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Supermarket, train and bus staff to be offered testing

Supermarket staff will be offered tests for coronavirus as the government expands checks to private sector key workers in a scramble to hit its 100,000-a-day target.

Train and bus staff will also be given checks and home-test kits will be sent to workers at 70 social care providers as officials accept that logistical problems gathering samples are now the main obstacle to testing more people.

Jeremy Hunt, now chairman of the health select committee, urges: “This is the only internationally proven alternative to a mass lockdown that is likely to see many lose their jobs . . . we need every arm of the state, every spare civil servant, every local government town planner and every furloughed administrator turning their hand to the task.”

Mr Hunt has been a leading critic of the government’s decision to stop mass testing of those with symptoms, to which Matt Hancock, the health secretary, now wants to return. On Sunday tests fell to 19,316. The government says labs have capacity for 36,000, but NHS and care workers complain of people having to drive for hours to get checked at inconvenient swabbing centres.

The second of three testing “mega labs” opened at Alderley Park in Cheshire over the weekend. The final one in Glasgow is due to start processing samples next week. Ministers believe that these, along with NHS and Public Health England labs, will have the capacity to hit the 100,000 a day target. However, they acknowledge a bigger risk of missing the target is failing to get enough samples in to test, either due to lack of demand or logistics problems.                                        (Source:  drawn from The Times 21/4)

(Repeated from Weds)

Supermarket staff will be offered tests for coronavirus as the government expands checks to private sector key workers in a scramble to hit its 100,000-a-day target.

Train and bus staff will also be given checks and home-test kits will be sent to workers at 70 social care providers as officials accept that logistical problems gathering samples are now the main obstacle to testing more people.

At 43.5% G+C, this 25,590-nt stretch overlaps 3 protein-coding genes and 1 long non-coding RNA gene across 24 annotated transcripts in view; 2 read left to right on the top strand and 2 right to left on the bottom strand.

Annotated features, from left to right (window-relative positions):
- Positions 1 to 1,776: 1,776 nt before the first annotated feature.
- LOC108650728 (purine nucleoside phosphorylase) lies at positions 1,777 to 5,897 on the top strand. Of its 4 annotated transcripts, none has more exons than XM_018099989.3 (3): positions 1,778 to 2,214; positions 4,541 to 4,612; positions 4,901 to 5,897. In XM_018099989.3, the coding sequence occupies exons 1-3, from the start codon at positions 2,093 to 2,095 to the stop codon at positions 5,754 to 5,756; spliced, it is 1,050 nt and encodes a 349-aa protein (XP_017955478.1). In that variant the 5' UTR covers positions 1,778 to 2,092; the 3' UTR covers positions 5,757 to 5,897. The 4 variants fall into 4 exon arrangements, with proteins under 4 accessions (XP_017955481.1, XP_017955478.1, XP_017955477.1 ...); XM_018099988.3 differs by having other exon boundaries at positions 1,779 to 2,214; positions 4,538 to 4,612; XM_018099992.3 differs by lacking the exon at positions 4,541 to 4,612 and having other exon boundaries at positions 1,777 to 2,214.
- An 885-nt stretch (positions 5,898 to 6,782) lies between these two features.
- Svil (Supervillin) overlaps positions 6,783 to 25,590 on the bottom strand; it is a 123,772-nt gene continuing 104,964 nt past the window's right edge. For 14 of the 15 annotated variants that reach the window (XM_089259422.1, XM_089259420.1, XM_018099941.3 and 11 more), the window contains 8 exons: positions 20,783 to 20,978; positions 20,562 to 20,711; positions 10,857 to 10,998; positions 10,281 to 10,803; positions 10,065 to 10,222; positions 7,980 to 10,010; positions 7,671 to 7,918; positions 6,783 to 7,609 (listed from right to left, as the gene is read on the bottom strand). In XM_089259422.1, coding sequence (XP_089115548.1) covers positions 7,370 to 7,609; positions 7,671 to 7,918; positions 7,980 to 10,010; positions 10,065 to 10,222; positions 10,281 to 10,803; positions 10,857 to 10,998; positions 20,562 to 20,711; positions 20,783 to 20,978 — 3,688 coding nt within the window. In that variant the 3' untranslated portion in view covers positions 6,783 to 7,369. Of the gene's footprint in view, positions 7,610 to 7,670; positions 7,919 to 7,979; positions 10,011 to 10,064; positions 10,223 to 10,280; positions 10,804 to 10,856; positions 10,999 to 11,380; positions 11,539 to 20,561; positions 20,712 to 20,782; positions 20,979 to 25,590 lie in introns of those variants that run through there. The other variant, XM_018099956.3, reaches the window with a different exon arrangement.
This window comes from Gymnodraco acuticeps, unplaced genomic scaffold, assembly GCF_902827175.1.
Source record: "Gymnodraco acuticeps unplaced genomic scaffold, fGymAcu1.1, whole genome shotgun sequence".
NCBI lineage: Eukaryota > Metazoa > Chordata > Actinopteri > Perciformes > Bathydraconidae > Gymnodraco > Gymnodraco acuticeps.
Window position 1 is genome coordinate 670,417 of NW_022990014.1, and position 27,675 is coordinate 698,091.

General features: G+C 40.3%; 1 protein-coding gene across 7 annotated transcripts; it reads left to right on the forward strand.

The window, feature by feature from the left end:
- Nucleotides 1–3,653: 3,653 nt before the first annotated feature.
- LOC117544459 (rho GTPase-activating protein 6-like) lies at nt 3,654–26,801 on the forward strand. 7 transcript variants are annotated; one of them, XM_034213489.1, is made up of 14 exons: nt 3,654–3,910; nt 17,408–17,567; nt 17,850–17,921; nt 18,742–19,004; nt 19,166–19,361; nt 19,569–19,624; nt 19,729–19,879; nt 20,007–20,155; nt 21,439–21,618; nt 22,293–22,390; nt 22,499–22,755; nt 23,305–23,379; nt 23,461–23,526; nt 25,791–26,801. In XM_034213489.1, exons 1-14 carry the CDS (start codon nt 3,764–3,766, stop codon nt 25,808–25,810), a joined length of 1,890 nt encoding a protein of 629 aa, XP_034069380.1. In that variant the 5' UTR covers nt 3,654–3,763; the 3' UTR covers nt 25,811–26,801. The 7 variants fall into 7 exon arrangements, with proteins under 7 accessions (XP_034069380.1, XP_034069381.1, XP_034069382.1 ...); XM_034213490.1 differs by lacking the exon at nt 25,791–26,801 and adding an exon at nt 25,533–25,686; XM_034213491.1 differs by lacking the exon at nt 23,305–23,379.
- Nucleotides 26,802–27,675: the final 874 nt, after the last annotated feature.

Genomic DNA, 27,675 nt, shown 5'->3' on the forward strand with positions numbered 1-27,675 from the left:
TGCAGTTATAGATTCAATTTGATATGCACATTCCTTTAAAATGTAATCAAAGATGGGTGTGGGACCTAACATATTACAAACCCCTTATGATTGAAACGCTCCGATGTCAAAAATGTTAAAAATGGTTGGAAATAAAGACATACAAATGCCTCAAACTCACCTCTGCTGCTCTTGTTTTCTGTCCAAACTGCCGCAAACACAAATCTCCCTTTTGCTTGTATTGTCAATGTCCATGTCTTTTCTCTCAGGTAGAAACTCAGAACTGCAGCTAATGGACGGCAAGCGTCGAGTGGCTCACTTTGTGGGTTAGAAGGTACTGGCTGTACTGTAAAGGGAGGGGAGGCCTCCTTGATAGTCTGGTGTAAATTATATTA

Jeremy Hunt, now chairman of the health select committee, urges: “This is the only internationally proven alternative to a mass lockdown that is likely to see many lose their jobs . . . we need every arm of the state, every spare civil servant, every local government town planner and every furloughed administrator turning their hand to the task.”

Mr Hunt has been a leading critic of the government’s decision to stop mass testing of those with symptoms, to which Matt Hancock, the health secretary, now wants to return. On Sunday tests fell to 19,316. The government says labs have capacity for 36,000, but NHS and care workers complain of people having to drive for hours to get checked at inconvenient swabbing centres.

The second of three testing “mega labs” opened at Alderley Park in Cheshire over the weekend. The final one in Glasgow is due to start processing samples next week. Ministers believe that these, along with NHS and Public Health England labs, will have the capacity to hit the 100,000 a day target. However, they acknowledge a bigger risk of missing the target is failing to get enough samples in to test, either due to lack of demand or logistics problems.                                        (Source:  drawn from The Times 21/4)